Open Access Emergency Medicine
ISSN / EISSN : 11791500 / 11791500
Current Publisher: Dove Medical Press Ltd. (10.2147)
Total articles ≅ 141
Latest articles in this journal
Open Access Emergency Medicine, Volume 11, pp 229-240; doi:10.2147/OAEM.S214396
Abstract:Inadequate relief of pain is common in prehospital and hospital emergency department (ED) settings. We investigated pain treatments and timelines in patients receiving pre-hospital and hospital ED care to provide insight into potential approaches to reduce the burden of trauma-related pain. In this observational, retrospective chart review, patients had received emergency care for musculoskeletal trauma injuries and analgesic treatment for moderate-to-severe pain in Belgium, France, Germany, Italy, Spain or Sweden. As inhaled low-dose methoxyflurane (LDM) is used extensively in Australia but was not widely available in Europe at the time of this analysis, data from Australia were collated to provide insight into the potential utility of this analgesic in Europe. The primary endpoint was time to administration of first pain relief treatment following arrival of paramedic/ED care. Randomly selected physicians (n=189) collated data from 856 patients (Europe: n=585; Australia: n=271) via an online survey. Time to first pain relief treatment varied between countries and was significantly longer across Europe versus Australia (mean [SD] 38.1 [34.7] vs 29.9 [35.5] mins; P=0.0017). Patients from Australia who received LDM experience a shorter mean (SD) time to first pain treatment following arrival of emergency care versus patients who received other analgesics (propensity score matched [n=85] per group: 21.7 [24.2] vs 39.1 [43.0] mins; P=0.0013). Across all countries, mean (SD) time to first analgesic was shorter when treatment was administered by paramedics versus hospital ED staff (15.7 [14.7] vs 49.1 [38.4] mins). While there was a large variation in analgesia timelines across countries, mean times are shorter in Australia compared with Europe overall. In Australia, use of LDM was associated with a significantly shorter time from emergency assistance to first pain treatment compared with non-LDM treatments. Further studies are needed to investigate the utility of LDM in Europe.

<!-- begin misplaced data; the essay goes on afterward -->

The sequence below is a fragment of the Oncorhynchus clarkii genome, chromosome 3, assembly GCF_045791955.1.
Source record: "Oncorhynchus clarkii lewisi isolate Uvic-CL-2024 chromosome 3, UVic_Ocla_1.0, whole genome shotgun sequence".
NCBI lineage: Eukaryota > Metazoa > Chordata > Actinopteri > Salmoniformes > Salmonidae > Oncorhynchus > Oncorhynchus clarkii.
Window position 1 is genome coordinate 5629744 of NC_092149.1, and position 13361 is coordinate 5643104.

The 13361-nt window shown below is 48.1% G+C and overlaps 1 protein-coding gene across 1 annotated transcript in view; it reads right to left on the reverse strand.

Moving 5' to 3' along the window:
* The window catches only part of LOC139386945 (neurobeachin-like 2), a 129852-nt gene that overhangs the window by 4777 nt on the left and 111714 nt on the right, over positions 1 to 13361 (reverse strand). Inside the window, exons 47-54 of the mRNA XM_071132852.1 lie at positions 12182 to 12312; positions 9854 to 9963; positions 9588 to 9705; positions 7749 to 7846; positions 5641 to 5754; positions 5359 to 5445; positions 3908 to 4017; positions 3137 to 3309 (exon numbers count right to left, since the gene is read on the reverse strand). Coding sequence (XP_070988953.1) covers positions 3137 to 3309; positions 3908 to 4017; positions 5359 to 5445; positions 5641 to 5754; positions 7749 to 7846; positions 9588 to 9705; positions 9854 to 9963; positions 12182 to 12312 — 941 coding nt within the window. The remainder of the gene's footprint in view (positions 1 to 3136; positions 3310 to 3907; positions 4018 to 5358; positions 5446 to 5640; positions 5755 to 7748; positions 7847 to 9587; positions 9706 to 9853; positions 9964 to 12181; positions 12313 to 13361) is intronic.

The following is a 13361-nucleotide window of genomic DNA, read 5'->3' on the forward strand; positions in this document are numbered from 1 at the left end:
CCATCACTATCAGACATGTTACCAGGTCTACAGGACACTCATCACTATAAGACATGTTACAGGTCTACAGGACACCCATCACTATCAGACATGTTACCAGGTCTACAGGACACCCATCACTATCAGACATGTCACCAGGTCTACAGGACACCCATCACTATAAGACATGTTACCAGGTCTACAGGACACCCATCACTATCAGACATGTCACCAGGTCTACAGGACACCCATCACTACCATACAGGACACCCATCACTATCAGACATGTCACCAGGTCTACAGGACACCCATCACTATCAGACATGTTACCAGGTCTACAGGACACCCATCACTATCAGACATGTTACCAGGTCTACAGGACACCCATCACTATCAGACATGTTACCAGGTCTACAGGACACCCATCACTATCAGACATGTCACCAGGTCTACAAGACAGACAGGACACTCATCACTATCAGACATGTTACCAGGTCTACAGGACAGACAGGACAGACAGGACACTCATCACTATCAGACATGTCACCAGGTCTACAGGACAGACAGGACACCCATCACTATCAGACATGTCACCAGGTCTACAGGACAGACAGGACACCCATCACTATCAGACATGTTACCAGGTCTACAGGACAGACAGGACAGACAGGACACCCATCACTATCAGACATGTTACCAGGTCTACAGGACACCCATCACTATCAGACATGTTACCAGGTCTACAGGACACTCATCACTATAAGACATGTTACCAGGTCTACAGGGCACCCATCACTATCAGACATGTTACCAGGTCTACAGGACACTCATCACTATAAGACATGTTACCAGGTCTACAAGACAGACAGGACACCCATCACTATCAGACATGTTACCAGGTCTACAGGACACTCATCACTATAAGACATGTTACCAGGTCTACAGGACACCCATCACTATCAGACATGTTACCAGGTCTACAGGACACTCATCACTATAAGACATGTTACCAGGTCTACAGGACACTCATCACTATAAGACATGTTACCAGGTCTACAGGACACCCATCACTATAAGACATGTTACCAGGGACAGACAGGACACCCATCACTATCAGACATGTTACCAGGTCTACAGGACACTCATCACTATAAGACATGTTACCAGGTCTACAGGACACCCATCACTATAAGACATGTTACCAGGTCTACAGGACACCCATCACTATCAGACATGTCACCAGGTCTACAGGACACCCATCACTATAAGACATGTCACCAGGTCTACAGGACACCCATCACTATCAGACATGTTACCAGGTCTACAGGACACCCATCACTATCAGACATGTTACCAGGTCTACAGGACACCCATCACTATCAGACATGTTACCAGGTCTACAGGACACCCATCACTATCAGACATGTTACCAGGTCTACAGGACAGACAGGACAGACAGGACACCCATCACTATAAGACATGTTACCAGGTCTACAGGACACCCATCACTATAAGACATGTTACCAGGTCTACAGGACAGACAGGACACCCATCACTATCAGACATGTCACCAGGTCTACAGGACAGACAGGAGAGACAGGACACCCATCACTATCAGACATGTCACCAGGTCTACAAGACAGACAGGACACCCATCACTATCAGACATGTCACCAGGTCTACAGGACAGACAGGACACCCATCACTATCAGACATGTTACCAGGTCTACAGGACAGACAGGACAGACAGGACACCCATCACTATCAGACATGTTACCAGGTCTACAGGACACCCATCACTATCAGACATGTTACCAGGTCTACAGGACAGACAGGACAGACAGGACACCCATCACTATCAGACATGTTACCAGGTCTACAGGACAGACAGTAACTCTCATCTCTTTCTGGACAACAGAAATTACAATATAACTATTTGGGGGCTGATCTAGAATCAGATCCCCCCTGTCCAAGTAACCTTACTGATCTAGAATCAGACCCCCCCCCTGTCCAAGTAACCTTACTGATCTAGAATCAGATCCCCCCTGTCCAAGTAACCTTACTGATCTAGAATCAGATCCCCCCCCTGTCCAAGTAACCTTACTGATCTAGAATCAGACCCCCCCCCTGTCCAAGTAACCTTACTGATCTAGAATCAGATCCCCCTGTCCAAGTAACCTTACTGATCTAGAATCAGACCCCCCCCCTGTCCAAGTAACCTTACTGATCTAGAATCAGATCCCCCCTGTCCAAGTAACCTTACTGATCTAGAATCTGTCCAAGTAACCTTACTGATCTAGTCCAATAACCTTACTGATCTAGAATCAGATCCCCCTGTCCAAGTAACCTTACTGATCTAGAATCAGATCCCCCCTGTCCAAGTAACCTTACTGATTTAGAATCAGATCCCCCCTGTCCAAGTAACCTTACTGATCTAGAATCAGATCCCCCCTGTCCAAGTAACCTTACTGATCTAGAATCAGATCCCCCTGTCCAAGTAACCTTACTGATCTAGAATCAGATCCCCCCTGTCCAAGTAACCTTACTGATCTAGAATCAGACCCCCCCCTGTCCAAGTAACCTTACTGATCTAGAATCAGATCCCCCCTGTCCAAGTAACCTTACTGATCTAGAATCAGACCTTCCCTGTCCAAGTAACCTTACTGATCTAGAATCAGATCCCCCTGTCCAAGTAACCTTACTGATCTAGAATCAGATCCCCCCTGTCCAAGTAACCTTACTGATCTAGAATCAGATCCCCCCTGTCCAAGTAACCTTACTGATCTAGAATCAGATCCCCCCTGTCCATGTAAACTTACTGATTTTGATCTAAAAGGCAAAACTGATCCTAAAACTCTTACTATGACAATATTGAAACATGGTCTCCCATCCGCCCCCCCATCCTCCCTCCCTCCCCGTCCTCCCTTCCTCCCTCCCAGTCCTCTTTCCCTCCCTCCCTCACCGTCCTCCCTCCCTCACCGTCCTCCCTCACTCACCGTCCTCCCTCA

Open Access Emergency Medicine, Volume 11, pp 221-228; doi:10.2147/OAEM.S204110
Abstract:Human H1N1 Influenza A virus was first reported in 2009 when seasonal outbreaks consistently occurred around the world. H1N1 patients present to the emergency departments (ED) with flu-like symptoms extending up to severe respiratory symptoms that require hospital admission. Developing a prediction model for patient outcomes is important to select patients for hospital admission. To date, there is no available data to guide the hospital admission of H1N1 patients based on their initial presentation. The aim of this study was to investigate the predictors of hospital admission of H1N1 patients presenting in the ED. We conducted a retrospective review of all laboratory-confirmed H1N1 cases presenting to the ED of a tertiary university hospital in the Eastern region of Saudi Arabia within the period from November 2015 to January 2016. We retrieved data of the initial triage category, vital signs, and presenting symptoms. Multivariate logistic regression analysis was performed to evaluate risk factors for hospital admission among H1N1patients presented to the ED. We identified 333 patients with laboratory-confirmed H1N1. Patients were classified into two groups: admitted group (n=80; 24%) and non-admitted group (n=253; 76%). Sixty patients (75%) were triaged under category IV. Triage category of level III and less were the most predictive for hospital admission. Multivariate regression analysis showed that of all vital signs, tachypnea was a significant risk factor for hospital admission (OR=1.1; 95% CI 1.02 to 1.13, p<0.01). The association between lower triage category and hospital stay was statistically significant (χ2=6.068, p=0.037). Also, patients with dyspnea were 4.5 times more likely to have longer hospital stay (OR=4.5; 95% CI 1.2 to 17.1, p=0.025). Lower triage category and increased respiratory rate predict the need for hospital admission of H1N1 infected patients; while patients with dyspnea or bronchial asthma are likely to stay longer in the hospital. Further prospective studies are needed to evaluate the accuracy of using the CTAS and other clinical parameters in predicting hospitalization of H1N1 patients during outbreaks.
Open Access Emergency Medicine; doi:10.2147/oaem
Open Access Emergency Medicine, Volume 11, pp 201-203; doi:10.2147/OAEM.S214161
Abstract:Acute appendicitis and acute cholecystitis are some of the most common surgical emergencies in the emergency department. Both conditions are common causes of abdominal pain. We had a discussion about co-existing acute appendicitis and cholecystitis and if it is a myth. The concurrent presentation of acute appendicitis and cholecystitis is thought to be rare. A PubMed search of MEDLINE was performed using a combination of the keywords “acute appendicitis” and “acute cholecystitis” to obtain case reports. The search returned 11 case reports of co-existent acute appendicitis and acute cholecystitis. The aim of this review is to broaden the prospective of emergency physicians to consider more than one pathology as the cause of abdominal pain. The concurrent presentation of acute appendicitis and cholecystitis is rare but should be considered to avoid complications such as perforation and septicemia.
Open Access Emergency Medicine, Volume 11, pp 179-199; doi:10.2147/OAEM.S178358